A Few consideration of culture to enter into a market

When Coca Cola enter into China Market, they were using the direct name translation to Chinese without back-translating it (“bite the wax tadpole”), ultimately resulting in a horrible response from an insulted society. Marketing books are full of examples like these.

It may be extremely important to follow a few steps when entering a market, no matter whether the reason of entering is for business, personal, or other purposes. Here are the basics I collected for reference.

  • Don’t assume that everyone sees or accepts things the way you do. Historical and cultural baggage can “color” the way people look at things. Even the simplest things like choice of colors, gestures, conversation distance; time scheduling, etc. could become painful issues.
  • Make sure you know someone in that society that can bring you “at level” with local habits. Convince yourself that this person is aware of the latest slang and habit-changes in the target area.
  • Try to find out what really intrigues this society. Different cultural groups have different ways of catching each other’s attention. In Caribbean communities, for instance, the joke-sketch style is what catches the attention. Serious ads don’t even work when you try to convince them to pay taxes!
  • Always ask several people within that culture what they think of your product/service. The more opinions you can gather, the better your insight will be in possible hurdles you may encounter.
  • Keep an eye on developments. What’s generally accepted today may be abandoned tomorrow. Nothing is more awkward than trying to look “cool” by using stuffy, outdated terms.

Values and Attitudes

 

Values and attitudes vary between nations, and even vary within nations. So if you are planning to take a product or service overseas make sure that you have a good grasp the locality before you enter the market. This could mean altering promotional material or subtle branding messages. There may also be an issue when managing local employees. For example, in France workers tend to take vacations for the whole of August, whilst in the United States employees may only take a couple of week’s vacation in an entire year.

In 2004, China banned a Nike television commercial showing U.S. basketball star LeBron James in a battle with animated cartoon kung fu masters and two dragons, because it was argued that the ad insults Chinese national dignity.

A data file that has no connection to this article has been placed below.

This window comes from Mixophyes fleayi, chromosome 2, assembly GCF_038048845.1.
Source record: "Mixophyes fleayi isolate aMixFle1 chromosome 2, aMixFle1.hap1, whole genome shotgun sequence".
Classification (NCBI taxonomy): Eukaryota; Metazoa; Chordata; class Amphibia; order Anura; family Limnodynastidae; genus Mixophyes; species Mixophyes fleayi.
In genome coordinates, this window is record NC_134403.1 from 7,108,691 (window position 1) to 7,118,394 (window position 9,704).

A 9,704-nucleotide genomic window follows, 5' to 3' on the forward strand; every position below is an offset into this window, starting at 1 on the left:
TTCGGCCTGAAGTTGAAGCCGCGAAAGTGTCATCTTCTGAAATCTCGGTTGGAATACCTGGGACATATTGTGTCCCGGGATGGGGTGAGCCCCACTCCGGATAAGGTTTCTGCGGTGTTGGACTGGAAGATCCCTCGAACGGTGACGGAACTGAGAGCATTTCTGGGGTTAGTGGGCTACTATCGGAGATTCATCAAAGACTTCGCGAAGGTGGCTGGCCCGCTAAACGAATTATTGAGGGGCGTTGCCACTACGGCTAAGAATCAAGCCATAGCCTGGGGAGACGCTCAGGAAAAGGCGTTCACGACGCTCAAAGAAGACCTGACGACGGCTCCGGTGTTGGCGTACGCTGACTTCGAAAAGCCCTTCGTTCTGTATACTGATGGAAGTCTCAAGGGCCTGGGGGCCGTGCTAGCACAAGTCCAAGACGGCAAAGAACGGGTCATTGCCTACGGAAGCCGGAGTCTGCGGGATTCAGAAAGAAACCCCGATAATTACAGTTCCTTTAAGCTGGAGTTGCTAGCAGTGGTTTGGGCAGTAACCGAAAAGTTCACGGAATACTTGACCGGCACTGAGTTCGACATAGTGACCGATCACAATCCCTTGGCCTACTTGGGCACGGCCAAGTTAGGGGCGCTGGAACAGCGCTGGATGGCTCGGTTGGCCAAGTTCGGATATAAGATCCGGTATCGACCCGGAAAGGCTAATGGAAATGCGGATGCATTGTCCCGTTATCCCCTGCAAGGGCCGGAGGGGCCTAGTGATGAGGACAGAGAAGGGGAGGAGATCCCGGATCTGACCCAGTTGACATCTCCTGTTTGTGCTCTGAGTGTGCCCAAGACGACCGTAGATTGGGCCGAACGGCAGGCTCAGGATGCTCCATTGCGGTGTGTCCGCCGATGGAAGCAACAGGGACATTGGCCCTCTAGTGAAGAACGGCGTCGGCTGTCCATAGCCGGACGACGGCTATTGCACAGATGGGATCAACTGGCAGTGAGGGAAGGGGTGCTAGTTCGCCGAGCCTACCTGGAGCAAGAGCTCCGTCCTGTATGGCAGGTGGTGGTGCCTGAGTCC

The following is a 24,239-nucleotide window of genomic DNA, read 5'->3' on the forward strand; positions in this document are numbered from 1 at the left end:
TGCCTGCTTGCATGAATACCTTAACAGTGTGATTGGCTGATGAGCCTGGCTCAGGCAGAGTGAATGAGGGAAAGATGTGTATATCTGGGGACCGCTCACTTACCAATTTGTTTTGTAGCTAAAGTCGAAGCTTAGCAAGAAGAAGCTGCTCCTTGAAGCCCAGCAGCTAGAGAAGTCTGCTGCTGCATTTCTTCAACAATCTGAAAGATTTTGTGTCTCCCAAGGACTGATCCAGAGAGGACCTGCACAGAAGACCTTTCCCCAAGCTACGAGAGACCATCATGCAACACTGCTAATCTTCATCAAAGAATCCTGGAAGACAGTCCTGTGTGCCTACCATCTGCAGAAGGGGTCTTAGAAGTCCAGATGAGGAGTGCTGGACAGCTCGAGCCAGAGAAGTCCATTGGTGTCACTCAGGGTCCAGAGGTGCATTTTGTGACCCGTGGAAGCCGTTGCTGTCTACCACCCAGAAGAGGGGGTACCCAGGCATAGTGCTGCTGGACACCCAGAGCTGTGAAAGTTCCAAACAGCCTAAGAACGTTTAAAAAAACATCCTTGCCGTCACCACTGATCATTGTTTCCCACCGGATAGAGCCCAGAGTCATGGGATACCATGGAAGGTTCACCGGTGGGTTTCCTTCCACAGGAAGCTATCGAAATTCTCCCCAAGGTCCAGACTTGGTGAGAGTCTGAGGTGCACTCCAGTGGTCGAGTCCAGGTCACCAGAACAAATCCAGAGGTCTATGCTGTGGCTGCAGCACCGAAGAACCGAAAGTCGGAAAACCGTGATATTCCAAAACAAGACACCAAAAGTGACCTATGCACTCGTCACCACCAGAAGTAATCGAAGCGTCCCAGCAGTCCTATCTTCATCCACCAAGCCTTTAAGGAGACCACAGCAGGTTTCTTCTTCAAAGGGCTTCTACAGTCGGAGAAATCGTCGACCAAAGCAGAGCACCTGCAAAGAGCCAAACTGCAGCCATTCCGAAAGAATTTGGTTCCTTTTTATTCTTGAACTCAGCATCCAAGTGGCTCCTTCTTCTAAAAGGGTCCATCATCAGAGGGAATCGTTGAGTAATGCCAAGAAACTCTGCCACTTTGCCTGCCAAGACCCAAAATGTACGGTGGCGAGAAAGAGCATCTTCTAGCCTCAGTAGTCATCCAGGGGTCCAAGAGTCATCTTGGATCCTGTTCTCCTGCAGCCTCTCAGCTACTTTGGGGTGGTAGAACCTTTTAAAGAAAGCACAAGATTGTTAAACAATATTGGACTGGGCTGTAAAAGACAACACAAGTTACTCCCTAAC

In 2006, Tourism Australian launched its ad campaign entitled “So where the bloody hell are you?” in Britain. The $130 million (US) campaign was banned by the British Advertising Standards Authority from the United Kingdom. The campaign featured all the standard icons of Australia such as beaches, deserts, and coral reefs, as well as traditional symbols like the Opera House and the Sydney Harbour Bridge.

The commentary ran:
“We’ve poured you a beer and we’ve had the camels shampooed, we’ve saved you a spot on the beach. We’ve even got the sharks out of the pool,”.
Then, from a bikini-clad blonde, come the tag line:
“So where the bloody hell are you?”

 

Target Market-Family Consideration

In China, family considerations command respect in all matters, including investments and individual actions. Collective considerations are often uppermost in the minds of people who have lived under such conditions all their lives. Because older family members command so much respect and influence they are the logical target audience.

One of the most evident factors in dealing with and selling to Asian cultures is the avoidance of “loss of face,” The Chinese have a business culture based on the social standing and reputation of individuals. To do anything the Chinese consider as demeaning or reducing their personal standing is tantamount to insulting them profusely, which they see as a loss of face. The use of embarrassing terms or causing any unease on social issues will kill marketing copy stone dead.

On the other hand, the Chinese highly respect tradition and longevity and as a result react positively to copy that emphasizes the history and prestige of any company trying to enter their market.